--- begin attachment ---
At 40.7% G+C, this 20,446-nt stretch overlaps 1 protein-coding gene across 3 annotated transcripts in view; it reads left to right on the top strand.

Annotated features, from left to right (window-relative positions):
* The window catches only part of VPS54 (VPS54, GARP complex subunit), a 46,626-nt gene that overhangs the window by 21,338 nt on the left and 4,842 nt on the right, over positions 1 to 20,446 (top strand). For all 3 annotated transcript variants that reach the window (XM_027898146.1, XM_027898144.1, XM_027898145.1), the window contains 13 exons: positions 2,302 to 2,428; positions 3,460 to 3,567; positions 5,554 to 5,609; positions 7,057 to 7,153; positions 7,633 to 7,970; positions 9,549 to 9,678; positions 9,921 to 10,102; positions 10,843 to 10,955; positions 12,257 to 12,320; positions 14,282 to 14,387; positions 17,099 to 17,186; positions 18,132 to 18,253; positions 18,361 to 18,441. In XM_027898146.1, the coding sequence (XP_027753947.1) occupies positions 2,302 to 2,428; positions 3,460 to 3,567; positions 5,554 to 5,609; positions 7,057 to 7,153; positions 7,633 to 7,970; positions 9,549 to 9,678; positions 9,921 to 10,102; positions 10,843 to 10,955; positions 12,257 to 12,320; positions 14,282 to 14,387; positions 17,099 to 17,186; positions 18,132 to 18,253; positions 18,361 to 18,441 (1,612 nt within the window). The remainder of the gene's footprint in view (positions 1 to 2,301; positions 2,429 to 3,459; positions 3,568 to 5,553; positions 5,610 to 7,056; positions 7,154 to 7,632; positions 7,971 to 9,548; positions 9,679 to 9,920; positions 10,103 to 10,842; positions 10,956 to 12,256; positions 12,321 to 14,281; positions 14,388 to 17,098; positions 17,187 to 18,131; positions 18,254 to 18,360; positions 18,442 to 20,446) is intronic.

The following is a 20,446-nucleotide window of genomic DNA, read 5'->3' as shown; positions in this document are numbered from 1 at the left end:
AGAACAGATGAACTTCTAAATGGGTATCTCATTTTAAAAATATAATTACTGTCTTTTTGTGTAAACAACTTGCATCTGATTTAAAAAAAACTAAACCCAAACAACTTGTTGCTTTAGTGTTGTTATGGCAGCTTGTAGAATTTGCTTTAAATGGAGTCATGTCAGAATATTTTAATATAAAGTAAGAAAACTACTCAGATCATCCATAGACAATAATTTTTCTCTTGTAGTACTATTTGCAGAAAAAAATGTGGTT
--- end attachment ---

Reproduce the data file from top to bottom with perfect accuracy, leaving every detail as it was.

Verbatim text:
At 40.7% G+C, this 20,446-nt stretch overlaps 1 protein-coding gene across 3 annotated transcripts in view; it reads left to right on the top strand.

Annotated features, from left to right (window-relative positions):
* The window catches only part of VPS54 (VPS54, GARP complex subunit), a 46,626-nt gene that overhangs the window by 21,338 nt on the left and 4,842 nt on the right, over positions 1 to 20,446 (top strand). For all 3 annotated transcript variants that reach the window (XM_027898146.1, XM_027898144.1, XM_027898145.1), the window contains 13 exons: positions 2,302 to 2,428; positions 3,460 to 3,567; positions 5,554 to 5,609; positions 7,057 to 7,153; positions 7,633 to 7,970; positions 9,549 to 9,678; positions 9,921 to 10,102; positions 10,843 to 10,955; positions 12,257 to 12,320; positions 14,282 to 14,387; positions 17,099 to 17,186; positions 18,132 to 18,253; positions 18,361 to 18,441. In XM_027898146.1, the coding sequence (XP_027753947.1) occupies positions 2,302 to 2,428; positions 3,460 to 3,567; positions 5,554 to 5,609; positions 7,057 to 7,153; positions 7,633 to 7,970; positions 9,549 to 9,678; positions 9,921 to 10,102; positions 10,843 to 10,955; positions 12,257 to 12,320; positions 14,282 to 14,387; positions 17,099 to 17,186; positions 18,132 to 18,253; positions 18,361 to 18,441 (1,612 nt within the window). The remainder of the gene's footprint in view (positions 1 to 2,301; positions 2,429 to 3,459; positions 3,568 to 5,553; positions 5,610 to 7,056; positions 7,154 to 7,632; positions 7,971 to 9,548; positions 9,679 to 9,920; positions 10,103 to 10,842; positions 10,956 to 12,256; positions 12,321 to 14,281; positions 14,388 to 17,098; positions 17,187 to 18,131; positions 18,254 to 18,360; positions 18,442 to 20,446) is intronic.

The following is a 20,446-nucleotide window of genomic DNA, read 5'->3' as shown; positions in this document are numbered from 1 at the left end:
AGAACAGATGAACTTCTAAATGGGTATCTCATTTTAAAAATATAATTACTGTCTTTTTGTGTAAACAACTTGCATCTGATTTAAAAAAAACTAAACCCAAACAACTTGTTGCTTTAGTGTTGTTATGGCAGCTTGTAGAATTTGCTTTAAATGGAGTCATGTCAGAATATTTTAATATAAAGTAAGAAAACTACTCAGATCATCCATAGACAATAATTTTTCTCTTGTAGTACTATTTGCAGAAAAAAATGTGGTT